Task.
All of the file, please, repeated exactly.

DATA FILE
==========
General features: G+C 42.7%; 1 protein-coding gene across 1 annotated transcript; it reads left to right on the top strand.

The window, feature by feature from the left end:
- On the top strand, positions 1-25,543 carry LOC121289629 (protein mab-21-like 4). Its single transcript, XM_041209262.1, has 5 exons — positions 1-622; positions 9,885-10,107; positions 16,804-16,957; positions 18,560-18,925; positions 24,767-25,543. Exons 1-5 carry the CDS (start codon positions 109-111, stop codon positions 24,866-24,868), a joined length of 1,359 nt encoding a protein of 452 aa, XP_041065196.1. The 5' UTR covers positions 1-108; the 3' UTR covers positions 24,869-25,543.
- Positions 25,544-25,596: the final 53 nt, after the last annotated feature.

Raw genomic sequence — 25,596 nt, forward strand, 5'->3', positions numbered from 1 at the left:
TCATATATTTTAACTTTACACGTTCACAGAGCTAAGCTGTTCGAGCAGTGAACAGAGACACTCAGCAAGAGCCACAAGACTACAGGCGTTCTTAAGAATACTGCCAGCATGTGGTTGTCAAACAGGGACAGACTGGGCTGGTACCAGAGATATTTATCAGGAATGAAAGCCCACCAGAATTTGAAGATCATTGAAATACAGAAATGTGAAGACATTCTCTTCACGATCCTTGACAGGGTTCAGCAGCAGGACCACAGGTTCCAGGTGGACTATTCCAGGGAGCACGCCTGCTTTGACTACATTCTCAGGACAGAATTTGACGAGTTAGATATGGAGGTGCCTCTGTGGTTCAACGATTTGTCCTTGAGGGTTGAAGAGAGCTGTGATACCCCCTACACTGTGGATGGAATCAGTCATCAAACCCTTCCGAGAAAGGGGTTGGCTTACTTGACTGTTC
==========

General features: G+C 42.7%; 1 protein-coding gene across 1 annotated transcript; it reads left to right on the top strand.

The window, feature by feature from the left end:
- On the top strand, positions 1-25,543 carry LOC121289629 (protein mab-21-like 4). Its single transcript, XM_041209262.1, has 5 exons — positions 1-622; positions 9,885-10,107; positions 16,804-16,957; positions 18,560-18,925; positions 24,767-25,543. Exons 1-5 carry the CDS (start codon positions 109-111, stop codon positions 24,866-24,868), a joined length of 1,359 nt encoding a protein of 452 aa, XP_041065196.1. The 5' UTR covers positions 1-108; the 3' UTR covers positions 24,869-25,543.
- Positions 25,544-25,596: the final 53 nt, after the last annotated feature.

Raw genomic sequence — 25,596 nt, forward strand, 5'->3', positions numbered from 1 at the left:
TCATATATTTTAACTTTACACGTTCACAGAGCTAAGCTGTTCGAGCAGTGAACAGAGACACTCAGCAAGAGCCACAAGACTACAGGCGTTCTTAAGAATACTGCCAGCATGTGGTTGTCAAACAGGGACAGACTGGGCTGGTACCAGAGATATTTATCAGGAATGAAAGCCCACCAGAATTTGAAGATCATTGAAATACAGAAATGTGAAGACATTCTCTTCACGATCCTTGACAGGGTTCAGCAGCAGGACCACAGGTTCCAGGTGGACTATTCCAGGGAGCACGCCTGCTTTGACTACATTCTCAGGACAGAATTTGACGAGTTAGATATGGAGGTGCCTCTGTGGTTCAACGATTTGTCCTTGAGGGTTGAAGAGAGCTGTGATACCCCCTACACTGTGGATGGAATCAGTCATCAAACCCTTCCGAGAAAGGGGTTGGCTTACTTGACTGTTC